Fort Bragg Rolls Out the Red Carpet (with me in it)

I thought you might be interested in my experience visiting Fort Bragg, Monday March 26th. It was a day trip for me but I was on my own for three hours while a friend fulfilled a contract.

My first stop was Headlands Coffee where I ate cookies and drank coffee while flipping through a book catalogue. There was time after to window shop. The bookstore had a used copy of Season of the Witch in their window. I considered buying a second one to lend out. Maybe after lunch.

Since it had been awhile since I was in Fort Bragg I thought I’d check out the mini mall in the old Union Lumber Company building. Final destination here was the Mendocino Cookie Company but first, a tour of the shops, slowing down to glance at the historical photos plastering the walls.

As I turned the last corner before the Cookie Company, someone vacuuming the carpet quickly turned off the machine and says to me “Let me ask you something” and proceeded to make accusations about me hanging out and not being there to buy anything. The phrase “You can’t hang out here” was repeated several times. My only response was “I’m heading to Mendocino Cookie Company. I’m a tourist.” He didn’t believe me. “Just remember, you can’t hang out here.”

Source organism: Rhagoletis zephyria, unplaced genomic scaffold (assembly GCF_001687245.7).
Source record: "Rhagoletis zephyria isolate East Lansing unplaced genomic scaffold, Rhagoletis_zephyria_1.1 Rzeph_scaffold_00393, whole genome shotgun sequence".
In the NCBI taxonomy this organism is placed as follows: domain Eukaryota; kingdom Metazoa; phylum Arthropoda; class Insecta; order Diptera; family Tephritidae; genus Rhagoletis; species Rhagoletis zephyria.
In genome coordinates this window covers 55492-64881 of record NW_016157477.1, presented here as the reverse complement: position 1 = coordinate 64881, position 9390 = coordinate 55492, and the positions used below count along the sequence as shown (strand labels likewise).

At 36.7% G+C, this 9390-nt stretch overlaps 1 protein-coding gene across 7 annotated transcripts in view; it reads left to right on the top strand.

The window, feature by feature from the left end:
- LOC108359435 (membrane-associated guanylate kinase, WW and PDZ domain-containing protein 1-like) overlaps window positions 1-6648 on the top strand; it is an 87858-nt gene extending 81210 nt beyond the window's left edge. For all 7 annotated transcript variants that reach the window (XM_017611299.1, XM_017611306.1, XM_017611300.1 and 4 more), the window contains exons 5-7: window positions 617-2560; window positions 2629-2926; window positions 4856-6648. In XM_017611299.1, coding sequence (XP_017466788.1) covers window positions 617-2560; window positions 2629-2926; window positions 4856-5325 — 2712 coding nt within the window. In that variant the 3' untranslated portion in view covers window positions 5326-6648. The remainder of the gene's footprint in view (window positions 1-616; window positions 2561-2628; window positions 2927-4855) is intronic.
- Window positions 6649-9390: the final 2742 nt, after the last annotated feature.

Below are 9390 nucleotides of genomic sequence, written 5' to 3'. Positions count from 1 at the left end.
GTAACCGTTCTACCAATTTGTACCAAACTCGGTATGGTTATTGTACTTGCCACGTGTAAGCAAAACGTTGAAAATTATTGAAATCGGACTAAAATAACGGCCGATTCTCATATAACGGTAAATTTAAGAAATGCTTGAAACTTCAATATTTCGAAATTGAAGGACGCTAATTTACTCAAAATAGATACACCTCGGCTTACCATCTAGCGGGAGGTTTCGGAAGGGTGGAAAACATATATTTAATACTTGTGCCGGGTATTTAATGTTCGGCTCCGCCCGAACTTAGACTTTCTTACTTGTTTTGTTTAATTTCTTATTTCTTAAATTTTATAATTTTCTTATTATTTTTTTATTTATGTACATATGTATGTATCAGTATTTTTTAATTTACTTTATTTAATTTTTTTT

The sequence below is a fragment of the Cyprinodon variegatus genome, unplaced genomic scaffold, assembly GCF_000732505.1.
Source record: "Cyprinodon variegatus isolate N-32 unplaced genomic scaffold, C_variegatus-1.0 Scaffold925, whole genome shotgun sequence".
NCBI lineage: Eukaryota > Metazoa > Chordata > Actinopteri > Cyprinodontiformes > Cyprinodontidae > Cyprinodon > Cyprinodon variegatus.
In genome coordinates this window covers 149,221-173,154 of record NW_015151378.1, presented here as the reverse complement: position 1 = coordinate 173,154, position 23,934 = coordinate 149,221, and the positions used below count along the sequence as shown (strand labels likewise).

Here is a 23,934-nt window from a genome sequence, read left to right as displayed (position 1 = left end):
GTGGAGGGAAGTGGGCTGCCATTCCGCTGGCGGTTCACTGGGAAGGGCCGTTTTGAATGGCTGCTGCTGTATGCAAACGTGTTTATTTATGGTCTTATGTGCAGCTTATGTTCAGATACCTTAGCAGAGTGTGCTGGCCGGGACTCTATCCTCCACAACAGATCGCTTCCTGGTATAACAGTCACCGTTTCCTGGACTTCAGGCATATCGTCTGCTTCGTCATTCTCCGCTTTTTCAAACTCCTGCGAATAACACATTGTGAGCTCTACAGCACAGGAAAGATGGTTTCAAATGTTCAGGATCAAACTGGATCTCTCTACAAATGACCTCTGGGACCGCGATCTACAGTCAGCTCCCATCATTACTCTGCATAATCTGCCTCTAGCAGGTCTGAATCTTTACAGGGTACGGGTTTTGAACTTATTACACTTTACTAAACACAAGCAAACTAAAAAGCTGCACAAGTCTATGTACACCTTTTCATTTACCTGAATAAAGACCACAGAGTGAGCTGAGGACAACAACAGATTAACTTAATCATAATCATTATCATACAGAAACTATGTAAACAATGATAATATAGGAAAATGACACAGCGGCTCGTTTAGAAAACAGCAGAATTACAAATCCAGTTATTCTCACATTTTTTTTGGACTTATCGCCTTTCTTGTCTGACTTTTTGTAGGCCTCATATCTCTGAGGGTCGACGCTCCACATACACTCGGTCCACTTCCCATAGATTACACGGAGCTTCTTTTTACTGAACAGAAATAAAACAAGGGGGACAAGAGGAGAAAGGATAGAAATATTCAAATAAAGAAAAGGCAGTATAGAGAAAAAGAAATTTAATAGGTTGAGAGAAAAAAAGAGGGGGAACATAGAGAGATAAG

I ate enough cookies earlier so I bought a Cappuccino to drink while making some notes in my catalog. I still had some time to cruise Main before lunch. On the way out I stop at the shared rest room. Someone was using it. So I’m waiting in the hall when the homeless patrol guy walks up to me and says sarcastically, “Still being a tourist?” I needed to find out what the problem was.

I go into serious conversation mode. “Look, what is the problem? Tell me what it is I’m doing and I won’t do it.” I hold up my cappuccino cup. “Look, I’m a customer.” Hallway police: “You can’t hang out here.” “What is hanging out?” “You can’t be here for over an hour hanging out.” Finally, a piece of information. “When you stopped me on the way to the Cookie Company I hadn’t been here for more than a half hour looking at the pictures on the wall so I was well within this range. Aren’t we supposed to look at the pictures?”

He acted like he never heard me but he didn’t ask me to leave either, which I was planning to do after the pit stop. Struggling to make sense of his behavior I do an analysis of my appearance – clean shave, clean clothes, no stuff except an Air Mac computer on my shoulder and a convention tote bag for a few papers. My best guess is, it must be the army raincoat. I grab the lapel of my coat in a final desperate attempt to break through to this guy. “Its been raining. I’m from Clearlake so I had no idea what the weather was going to be like here. THAT’s why I’m wearing THIS (pointing to the coat) which makes me look like a homeless person.”